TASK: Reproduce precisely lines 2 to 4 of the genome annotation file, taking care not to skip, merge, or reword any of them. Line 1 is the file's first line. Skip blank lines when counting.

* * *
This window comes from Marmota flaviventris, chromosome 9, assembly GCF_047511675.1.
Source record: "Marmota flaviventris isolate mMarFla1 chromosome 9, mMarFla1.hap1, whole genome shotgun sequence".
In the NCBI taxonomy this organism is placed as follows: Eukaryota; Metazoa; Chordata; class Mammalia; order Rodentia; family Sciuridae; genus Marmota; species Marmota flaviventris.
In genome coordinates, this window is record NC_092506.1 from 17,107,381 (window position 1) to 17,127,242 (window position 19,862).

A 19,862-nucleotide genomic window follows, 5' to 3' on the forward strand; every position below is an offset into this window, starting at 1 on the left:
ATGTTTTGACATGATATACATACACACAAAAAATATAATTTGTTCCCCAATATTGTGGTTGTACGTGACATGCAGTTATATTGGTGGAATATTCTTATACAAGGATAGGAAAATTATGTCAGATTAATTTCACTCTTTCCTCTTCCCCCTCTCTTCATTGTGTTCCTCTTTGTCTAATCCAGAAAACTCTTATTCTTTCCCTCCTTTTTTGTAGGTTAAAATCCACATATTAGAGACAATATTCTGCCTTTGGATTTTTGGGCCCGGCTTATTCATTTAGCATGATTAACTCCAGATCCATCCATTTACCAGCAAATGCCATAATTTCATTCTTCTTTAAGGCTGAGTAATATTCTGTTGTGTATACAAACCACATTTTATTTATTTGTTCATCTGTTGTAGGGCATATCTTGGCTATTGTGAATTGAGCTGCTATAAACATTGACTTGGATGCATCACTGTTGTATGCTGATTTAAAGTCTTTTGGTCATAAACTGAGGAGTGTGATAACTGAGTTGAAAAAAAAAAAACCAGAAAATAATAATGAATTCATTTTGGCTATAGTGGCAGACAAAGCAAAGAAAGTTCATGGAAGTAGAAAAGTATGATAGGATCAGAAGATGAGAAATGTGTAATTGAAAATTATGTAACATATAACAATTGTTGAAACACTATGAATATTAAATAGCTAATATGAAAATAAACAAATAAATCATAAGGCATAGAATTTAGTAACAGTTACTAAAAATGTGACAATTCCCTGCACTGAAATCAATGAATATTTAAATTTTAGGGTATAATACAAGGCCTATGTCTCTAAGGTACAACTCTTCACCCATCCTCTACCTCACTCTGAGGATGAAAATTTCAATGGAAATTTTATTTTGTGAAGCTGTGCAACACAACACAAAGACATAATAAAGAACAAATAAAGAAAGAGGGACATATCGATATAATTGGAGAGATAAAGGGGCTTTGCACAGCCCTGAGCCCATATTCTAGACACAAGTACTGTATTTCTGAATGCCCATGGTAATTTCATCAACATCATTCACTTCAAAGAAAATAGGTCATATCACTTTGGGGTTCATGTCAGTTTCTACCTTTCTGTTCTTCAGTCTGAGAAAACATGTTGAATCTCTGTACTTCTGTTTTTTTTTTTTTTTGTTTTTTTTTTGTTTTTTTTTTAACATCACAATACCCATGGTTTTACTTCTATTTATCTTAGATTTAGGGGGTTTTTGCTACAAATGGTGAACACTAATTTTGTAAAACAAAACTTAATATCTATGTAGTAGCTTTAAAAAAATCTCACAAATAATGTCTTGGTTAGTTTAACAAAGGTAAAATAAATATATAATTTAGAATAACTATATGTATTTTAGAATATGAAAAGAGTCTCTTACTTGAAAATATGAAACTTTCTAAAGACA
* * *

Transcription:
Source record: "Marmota flaviventris isolate mMarFla1 chromosome 9, mMarFla1.hap1, whole genome shotgun sequence".
In the NCBI taxonomy this organism is placed as follows: Eukaryota; Metazoa; Chordata; class Mammalia; order Rodentia; family Sciuridae; genus Marmota; species Marmota flaviventris.
In genome coordinates, this window is record NC_092506.1 from 17,107,381 (window position 1) to 17,127,242 (window position 19,862).